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disrupt markets or at least bring significant change to the status quo. A startup ceases being a startup when that has been achieved, the market has limited the potential size, or the founder has given up seeking that, due to any number of factors.
Small business owners might object to the notion, but most small business owners prefer to stay small. Fast growth causes problems that most small business owners do not want to deal with. Why? Because they can have a satisfying lifestyle without stressful growth. Sane people wish for nothing more. You are happy when you align your objectives with your lifestyle. BOOM!
The broader implications are immense. Only recently did some federal and state officials recognize the difference between startups aiming to be big companies, and small businesses founded by people who are simply trying to provide for their family.
The latter is nothing to sneeze at; Small businesses are the backbone of the American economy. In my opinion, we should do whatever we can to support the efforts of entrepreneurs seeking to improve their lives by starting their own businesses. That is at least half of the American Dream.
But small businesses do not create scalable businesses. On the other hand, scalable businesses create small businesses. When TakeLessons, a local scalable startup, grows from 10 employees to 100 in two years, it requires larger and better office space, and spends more for office supplies, accounting, legal fees, and so on.
Scalable startups are important because they increase demand for other products and services. Their growth induces other businesses to grow. Even large businesses cannot impact local businesses in this way. They increase or decrease demands on the local economy on the margin. New growth companies create new demand for legal, accounting, office supplies, design, architecture, food, drink and so on.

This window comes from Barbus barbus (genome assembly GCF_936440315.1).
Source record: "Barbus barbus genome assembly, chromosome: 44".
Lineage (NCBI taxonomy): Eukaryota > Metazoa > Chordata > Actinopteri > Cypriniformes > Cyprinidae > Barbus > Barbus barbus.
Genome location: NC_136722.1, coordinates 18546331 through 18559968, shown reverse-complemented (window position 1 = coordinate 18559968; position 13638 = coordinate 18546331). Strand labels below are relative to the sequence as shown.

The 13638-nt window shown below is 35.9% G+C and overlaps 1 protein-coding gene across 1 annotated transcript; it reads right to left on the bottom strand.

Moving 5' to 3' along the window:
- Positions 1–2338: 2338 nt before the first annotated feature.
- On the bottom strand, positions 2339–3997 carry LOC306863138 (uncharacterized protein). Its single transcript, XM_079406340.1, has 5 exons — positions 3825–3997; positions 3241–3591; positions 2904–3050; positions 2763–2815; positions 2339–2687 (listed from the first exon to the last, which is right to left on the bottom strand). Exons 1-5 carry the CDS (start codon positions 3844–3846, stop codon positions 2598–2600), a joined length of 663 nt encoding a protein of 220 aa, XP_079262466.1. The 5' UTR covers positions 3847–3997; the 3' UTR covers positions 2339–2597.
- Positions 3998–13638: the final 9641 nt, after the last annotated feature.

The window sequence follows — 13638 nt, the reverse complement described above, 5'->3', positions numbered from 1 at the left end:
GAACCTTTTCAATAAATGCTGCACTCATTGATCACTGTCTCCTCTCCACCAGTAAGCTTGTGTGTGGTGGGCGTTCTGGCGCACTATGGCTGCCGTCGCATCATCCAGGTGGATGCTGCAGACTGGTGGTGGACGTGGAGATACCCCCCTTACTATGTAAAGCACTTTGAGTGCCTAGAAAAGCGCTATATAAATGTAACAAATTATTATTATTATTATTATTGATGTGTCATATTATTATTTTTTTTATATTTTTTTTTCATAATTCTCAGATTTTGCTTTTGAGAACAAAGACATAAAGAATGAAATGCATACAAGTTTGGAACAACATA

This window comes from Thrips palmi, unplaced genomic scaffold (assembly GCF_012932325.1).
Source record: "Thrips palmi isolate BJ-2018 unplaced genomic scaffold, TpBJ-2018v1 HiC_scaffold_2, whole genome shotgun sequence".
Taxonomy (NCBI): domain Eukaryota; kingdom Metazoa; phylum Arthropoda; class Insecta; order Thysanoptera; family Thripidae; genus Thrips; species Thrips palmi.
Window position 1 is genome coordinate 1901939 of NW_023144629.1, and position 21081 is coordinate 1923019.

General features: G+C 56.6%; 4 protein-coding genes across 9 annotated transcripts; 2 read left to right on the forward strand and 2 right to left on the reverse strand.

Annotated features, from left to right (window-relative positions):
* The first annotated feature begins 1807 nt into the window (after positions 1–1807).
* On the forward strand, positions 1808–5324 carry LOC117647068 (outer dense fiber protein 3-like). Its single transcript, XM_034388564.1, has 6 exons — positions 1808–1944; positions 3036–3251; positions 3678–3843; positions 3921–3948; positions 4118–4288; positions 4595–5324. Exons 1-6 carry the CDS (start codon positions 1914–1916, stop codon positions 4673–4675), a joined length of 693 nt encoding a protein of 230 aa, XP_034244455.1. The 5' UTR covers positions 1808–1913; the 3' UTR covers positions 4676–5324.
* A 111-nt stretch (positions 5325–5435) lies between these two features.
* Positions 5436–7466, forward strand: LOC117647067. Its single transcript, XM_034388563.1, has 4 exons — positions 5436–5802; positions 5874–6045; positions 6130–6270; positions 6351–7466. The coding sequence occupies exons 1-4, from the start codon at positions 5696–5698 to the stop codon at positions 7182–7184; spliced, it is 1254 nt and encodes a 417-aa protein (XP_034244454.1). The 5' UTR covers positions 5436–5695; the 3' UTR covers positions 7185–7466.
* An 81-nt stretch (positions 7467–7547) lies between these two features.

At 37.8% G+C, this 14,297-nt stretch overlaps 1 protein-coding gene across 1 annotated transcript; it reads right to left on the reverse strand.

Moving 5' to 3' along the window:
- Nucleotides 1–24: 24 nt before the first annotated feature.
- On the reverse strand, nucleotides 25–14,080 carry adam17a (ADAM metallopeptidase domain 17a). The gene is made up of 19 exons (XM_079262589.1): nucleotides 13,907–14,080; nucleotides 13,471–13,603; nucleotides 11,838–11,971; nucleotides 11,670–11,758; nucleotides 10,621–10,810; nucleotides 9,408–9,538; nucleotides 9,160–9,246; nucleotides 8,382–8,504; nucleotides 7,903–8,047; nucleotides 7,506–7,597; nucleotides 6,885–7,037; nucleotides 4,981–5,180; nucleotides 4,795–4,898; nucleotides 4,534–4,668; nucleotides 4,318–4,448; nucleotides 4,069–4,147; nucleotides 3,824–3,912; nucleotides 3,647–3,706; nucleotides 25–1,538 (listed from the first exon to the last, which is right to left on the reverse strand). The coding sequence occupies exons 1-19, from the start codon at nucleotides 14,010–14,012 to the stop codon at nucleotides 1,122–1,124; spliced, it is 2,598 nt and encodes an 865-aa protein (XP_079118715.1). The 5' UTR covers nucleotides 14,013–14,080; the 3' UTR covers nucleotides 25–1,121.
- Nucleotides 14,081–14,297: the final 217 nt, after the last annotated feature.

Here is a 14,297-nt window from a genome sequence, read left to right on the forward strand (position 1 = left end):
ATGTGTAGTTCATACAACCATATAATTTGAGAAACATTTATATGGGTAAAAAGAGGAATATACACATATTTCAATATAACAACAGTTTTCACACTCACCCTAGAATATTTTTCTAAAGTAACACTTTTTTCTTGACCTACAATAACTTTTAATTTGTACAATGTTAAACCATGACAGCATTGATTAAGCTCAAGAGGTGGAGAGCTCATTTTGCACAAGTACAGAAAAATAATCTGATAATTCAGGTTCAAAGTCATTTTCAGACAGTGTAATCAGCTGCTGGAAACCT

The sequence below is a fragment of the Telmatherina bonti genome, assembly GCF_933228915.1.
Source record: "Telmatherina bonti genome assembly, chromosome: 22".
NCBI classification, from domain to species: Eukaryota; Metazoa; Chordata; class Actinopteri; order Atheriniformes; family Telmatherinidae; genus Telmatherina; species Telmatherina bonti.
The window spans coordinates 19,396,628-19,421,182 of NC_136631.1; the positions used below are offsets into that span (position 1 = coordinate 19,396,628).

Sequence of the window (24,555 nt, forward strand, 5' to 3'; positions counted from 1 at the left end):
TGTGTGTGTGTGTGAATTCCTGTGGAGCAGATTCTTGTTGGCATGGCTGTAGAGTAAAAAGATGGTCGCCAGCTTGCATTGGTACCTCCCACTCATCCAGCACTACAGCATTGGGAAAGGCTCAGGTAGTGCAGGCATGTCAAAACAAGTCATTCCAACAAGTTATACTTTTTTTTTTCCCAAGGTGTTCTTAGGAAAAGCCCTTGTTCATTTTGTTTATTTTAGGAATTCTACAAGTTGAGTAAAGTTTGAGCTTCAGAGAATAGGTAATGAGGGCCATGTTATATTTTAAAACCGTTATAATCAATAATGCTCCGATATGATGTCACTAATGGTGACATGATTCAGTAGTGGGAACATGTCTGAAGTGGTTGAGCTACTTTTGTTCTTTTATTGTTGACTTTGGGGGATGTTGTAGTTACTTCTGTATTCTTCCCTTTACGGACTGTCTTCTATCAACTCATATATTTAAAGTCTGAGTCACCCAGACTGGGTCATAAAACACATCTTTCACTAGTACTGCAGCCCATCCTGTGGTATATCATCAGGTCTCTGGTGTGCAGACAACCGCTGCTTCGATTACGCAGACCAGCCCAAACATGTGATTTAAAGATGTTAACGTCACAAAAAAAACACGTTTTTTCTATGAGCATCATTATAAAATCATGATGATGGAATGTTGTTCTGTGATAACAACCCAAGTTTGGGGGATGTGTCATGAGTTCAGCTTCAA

“Small Business” is not a pejorative term. Neither is “lifestyle business.” These are incredibly important to the San Diego economy. But the resources required for small business and scalable businesses are vastly different. The City of San Diego, as well as civic organizations, the media, and others need to recognize the difference to align and move with the changes we hope to bring about by fostering a startup culture in San Diego.
Startups are not small versions of big companies or big versions of small businesses. So there are all sorts of things we need to do differently.
Through the Downtown San Diego Partnership and the San Diego Regional Economic Development Corp., San Diego’s city government has made great strides in supporting the local startup scene, without perhaps, overtly recognizing the fundamental policy differences required by its varied constituencies. Nevertheless, the City of San Diego should consciously recognize the differences between small business and startups. Recommendations:
—Evaluate current programs through the startup lens. Are they designed for startups or small businesses?
—Engage with startup founders to determine if they might benefit from modifications to existing programs.
—If it is determined startups can be assisted, market to them as startups, not small businesses. City services will not successfully recruit startup founders by referring to them as small businesses.
—Brainstorm new programs, including zoning, tax incentives, and real estate spaces that might attract startups, which would create a demand for retail and other small businesses.